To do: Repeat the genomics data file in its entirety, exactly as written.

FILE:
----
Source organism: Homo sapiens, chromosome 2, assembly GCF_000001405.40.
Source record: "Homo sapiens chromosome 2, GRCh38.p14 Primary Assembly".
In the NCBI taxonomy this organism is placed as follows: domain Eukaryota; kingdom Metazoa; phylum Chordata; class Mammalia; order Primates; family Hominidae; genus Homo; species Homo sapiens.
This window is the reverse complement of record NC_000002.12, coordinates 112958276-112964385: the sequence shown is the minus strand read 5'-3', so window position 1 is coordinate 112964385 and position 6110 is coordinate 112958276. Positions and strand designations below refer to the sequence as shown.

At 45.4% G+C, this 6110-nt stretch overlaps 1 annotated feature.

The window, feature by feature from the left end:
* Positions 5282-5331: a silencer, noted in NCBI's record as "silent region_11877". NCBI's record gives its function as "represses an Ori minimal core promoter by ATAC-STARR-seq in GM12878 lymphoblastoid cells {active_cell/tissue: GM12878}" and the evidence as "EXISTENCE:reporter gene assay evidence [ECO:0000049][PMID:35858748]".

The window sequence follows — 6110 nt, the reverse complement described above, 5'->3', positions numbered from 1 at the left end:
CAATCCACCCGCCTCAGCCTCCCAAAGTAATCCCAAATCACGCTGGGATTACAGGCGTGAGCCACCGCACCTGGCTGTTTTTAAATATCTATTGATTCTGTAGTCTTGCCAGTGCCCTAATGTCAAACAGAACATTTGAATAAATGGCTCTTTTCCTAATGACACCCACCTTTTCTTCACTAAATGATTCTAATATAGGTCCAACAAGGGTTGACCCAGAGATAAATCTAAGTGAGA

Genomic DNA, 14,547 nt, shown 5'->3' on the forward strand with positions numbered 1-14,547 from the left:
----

Source organism: Homo sapiens, chromosome 2, assembly GCF_000001405.40.
Source record: "Homo sapiens chromosome 2, GRCh38.p14 Primary Assembly".
In the NCBI taxonomy this organism is placed as follows: domain Eukaryota; kingdom Metazoa; phylum Chordata; class Mammalia; order Primates; family Hominidae; genus Homo; species Homo sapiens.
This window is the reverse complement of record NC_000002.12, coordinates 112958276-112964385: the sequence shown is the minus strand read 5'-3', so window position 1 is coordinate 112964385 and position 6110 is coordinate 112958276. Positions and strand designations below refer to the sequence as shown.

At 45.4% G+C, this 6110-nt stretch overlaps 1 annotated feature.

The window, feature by feature from the left end:
* Positions 5282-5331: a silencer, noted in NCBI's record as "silent region_11877". NCBI's record gives its function as "represses an Ori minimal core promoter by ATAC-STARR-seq in GM12878 lymphoblastoid cells {active_cell/tissue: GM12878}" and the evidence as "EXISTENCE:reporter gene assay evidence [ECO:0000049][PMID:35858748]".

The window sequence follows — 6110 nt, the reverse complement described above, 5'->3', positions numbered from 1 at the left end:
CAATCCACCCGCCTCAGCCTCCCAAAGTAATCCCAAATCACGCTGGGATTACAGGCGTGAGCCACCGCACCTGGCTGTTTTTAAATATCTATTGATTCTGTAGTCTTGCCAGTGCCCTAATGTCAAACAGAACATTTGAATAAATGGCTCTTTTCCTAATGACACCCACCTTTTCTTCACTAAATGATTCTAATATAGGTCCAACAAGGGTTGACCCAGAGATAAATCTAAGTGAGA

Genomic DNA, 14,547 nt, shown 5'->3' on the forward strand with positions numbered 1-14,547 from the left: